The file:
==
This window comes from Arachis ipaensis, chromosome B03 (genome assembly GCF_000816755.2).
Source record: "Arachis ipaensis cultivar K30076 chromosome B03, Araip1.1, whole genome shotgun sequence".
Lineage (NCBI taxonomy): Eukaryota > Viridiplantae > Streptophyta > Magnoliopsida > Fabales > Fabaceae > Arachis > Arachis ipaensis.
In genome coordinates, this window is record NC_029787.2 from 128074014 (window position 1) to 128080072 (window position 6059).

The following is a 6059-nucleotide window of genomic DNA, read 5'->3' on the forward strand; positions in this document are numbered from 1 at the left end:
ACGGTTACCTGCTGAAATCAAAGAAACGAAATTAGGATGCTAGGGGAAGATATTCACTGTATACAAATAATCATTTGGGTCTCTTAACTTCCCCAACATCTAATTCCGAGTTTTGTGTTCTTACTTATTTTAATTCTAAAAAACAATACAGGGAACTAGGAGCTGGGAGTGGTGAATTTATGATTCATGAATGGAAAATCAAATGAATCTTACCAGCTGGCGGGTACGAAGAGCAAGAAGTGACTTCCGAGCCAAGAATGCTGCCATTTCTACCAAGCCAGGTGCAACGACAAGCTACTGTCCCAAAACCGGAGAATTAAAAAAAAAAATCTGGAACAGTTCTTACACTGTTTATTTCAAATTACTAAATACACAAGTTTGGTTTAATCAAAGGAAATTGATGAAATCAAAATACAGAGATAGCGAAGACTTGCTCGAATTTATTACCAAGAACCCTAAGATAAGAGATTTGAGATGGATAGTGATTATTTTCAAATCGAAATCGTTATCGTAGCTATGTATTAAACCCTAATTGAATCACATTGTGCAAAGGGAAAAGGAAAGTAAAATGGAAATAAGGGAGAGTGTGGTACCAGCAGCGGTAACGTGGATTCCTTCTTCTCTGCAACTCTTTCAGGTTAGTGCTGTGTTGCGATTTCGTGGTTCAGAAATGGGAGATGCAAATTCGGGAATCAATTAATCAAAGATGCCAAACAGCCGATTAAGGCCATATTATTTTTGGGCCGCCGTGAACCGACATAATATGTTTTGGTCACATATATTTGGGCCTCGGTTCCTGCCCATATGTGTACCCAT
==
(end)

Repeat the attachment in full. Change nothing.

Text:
This window comes from Arachis ipaensis, chromosome B03 (genome assembly GCF_000816755.2).
Source record: "Arachis ipaensis cultivar K30076 chromosome B03, Araip1.1, whole genome shotgun sequence".
Lineage (NCBI taxonomy): Eukaryota > Viridiplantae > Streptophyta > Magnoliopsida > Fabales > Fabaceae > Arachis > Arachis ipaensis.
In genome coordinates, this window is record NC_029787.2 from 128074014 (window position 1) to 128080072 (window position 6059).

The following is a 6059-nucleotide window of genomic DNA, read 5'->3' on the forward strand; positions in this document are numbered from 1 at the left end:
ACGGTTACCTGCTGAAATCAAAGAAACGAAATTAGGATGCTAGGGGAAGATATTCACTGTATACAAATAATCATTTGGGTCTCTTAACTTCCCCAACATCTAATTCCGAGTTTTGTGTTCTTACTTATTTTAATTCTAAAAAACAATACAGGGAACTAGGAGCTGGGAGTGGTGAATTTATGATTCATGAATGGAAAATCAAATGAATCTTACCAGCTGGCGGGTACGAAGAGCAAGAAGTGACTTCCGAGCCAAGAATGCTGCCATTTCTACCAAGCCAGGTGCAACGACAAGCTACTGTCCCAAAACCGGAGAATTAAAAAAAAAAATCTGGAACAGTTCTTACACTGTTTATTTCAAATTACTAAATACACAAGTTTGGTTTAATCAAAGGAAATTGATGAAATCAAAATACAGAGATAGCGAAGACTTGCTCGAATTTATTACCAAGAACCCTAAGATAAGAGATTTGAGATGGATAGTGATTATTTTCAAATCGAAATCGTTATCGTAGCTATGTATTAAACCCTAATTGAATCACATTGTGCAAAGGGAAAAGGAAAGTAAAATGGAAATAAGGGAGAGTGTGGTACCAGCAGCGGTAACGTGGATTCCTTCTTCTCTGCAACTCTTTCAGGTTAGTGCTGTGTTGCGATTTCGTGGTTCAGAAATGGGAGATGCAAATTCGGGAATCAATTAATCAAAGATGCCAAACAGCCGATTAAGGCCATATTATTTTTGGGCCGCCGTGAACCGACATAATATGTTTTGGTCACATATATTTGGGCCTCGGTTCCTGCCCATATGTGTACCCAT